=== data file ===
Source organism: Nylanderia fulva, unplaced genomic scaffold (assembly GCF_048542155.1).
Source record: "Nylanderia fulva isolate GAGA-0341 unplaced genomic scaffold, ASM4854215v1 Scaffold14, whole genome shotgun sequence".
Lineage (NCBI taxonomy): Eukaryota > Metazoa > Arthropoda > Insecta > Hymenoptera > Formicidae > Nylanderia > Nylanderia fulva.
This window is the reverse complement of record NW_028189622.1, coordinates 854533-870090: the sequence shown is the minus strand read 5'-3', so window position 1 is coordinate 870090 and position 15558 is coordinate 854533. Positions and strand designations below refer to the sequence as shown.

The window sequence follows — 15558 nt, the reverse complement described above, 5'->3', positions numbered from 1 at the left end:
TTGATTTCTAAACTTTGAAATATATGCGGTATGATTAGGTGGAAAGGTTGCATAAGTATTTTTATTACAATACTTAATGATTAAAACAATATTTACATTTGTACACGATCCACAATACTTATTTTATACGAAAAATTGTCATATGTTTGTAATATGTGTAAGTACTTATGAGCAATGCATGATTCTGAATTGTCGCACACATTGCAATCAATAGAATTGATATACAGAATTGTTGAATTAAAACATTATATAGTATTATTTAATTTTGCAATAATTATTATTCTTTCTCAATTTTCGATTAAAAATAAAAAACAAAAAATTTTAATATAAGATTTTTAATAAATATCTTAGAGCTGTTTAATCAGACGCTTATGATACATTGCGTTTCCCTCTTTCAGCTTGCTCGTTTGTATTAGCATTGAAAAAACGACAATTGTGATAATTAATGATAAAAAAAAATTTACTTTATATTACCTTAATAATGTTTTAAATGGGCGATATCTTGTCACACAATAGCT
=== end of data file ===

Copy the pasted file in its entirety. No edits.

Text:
Source organism: Nylanderia fulva, unplaced genomic scaffold (assembly GCF_048542155.1).
Source record: "Nylanderia fulva isolate GAGA-0341 unplaced genomic scaffold, ASM4854215v1 Scaffold14, whole genome shotgun sequence".
Lineage (NCBI taxonomy): Eukaryota > Metazoa > Arthropoda > Insecta > Hymenoptera > Formicidae > Nylanderia > Nylanderia fulva.
This window is the reverse complement of record NW_028189622.1, coordinates 854533-870090: the sequence shown is the minus strand read 5'-3', so window position 1 is coordinate 870090 and position 15558 is coordinate 854533. Positions and strand designations below refer to the sequence as shown.

The window sequence follows — 15558 nt, the reverse complement described above, 5'->3', positions numbered from 1 at the left end:
TTGATTTCTAAACTTTGAAATATATGCGGTATGATTAGGTGGAAAGGTTGCATAAGTATTTTTATTACAATACTTAATGATTAAAACAATATTTACATTTGTACACGATCCACAATACTTATTTTATACGAAAAATTGTCATATGTTTGTAATATGTGTAAGTACTTATGAGCAATGCATGATTCTGAATTGTCGCACACATTGCAATCAATAGAATTGATATACAGAATTGTTGAATTAAAACATTATATAGTATTATTTAATTTTGCAATAATTATTATTCTTTCTCAATTTTCGATTAAAAATAAAAAACAAAAAATTTTAATATAAGATTTTTAATAAATATCTTAGAGCTGTTTAATCAGACGCTTATGATACATTGCGTTTCCCTCTTTCAGCTTGCTCGTTTGTATTAGCATTGAAAAAACGACAATTGTGATAATTAATGATAAAAAAAAATTTACTTTATATTACCTTAATAATGTTTTAAATGGGCGATATCTTGTCACACAATAGCT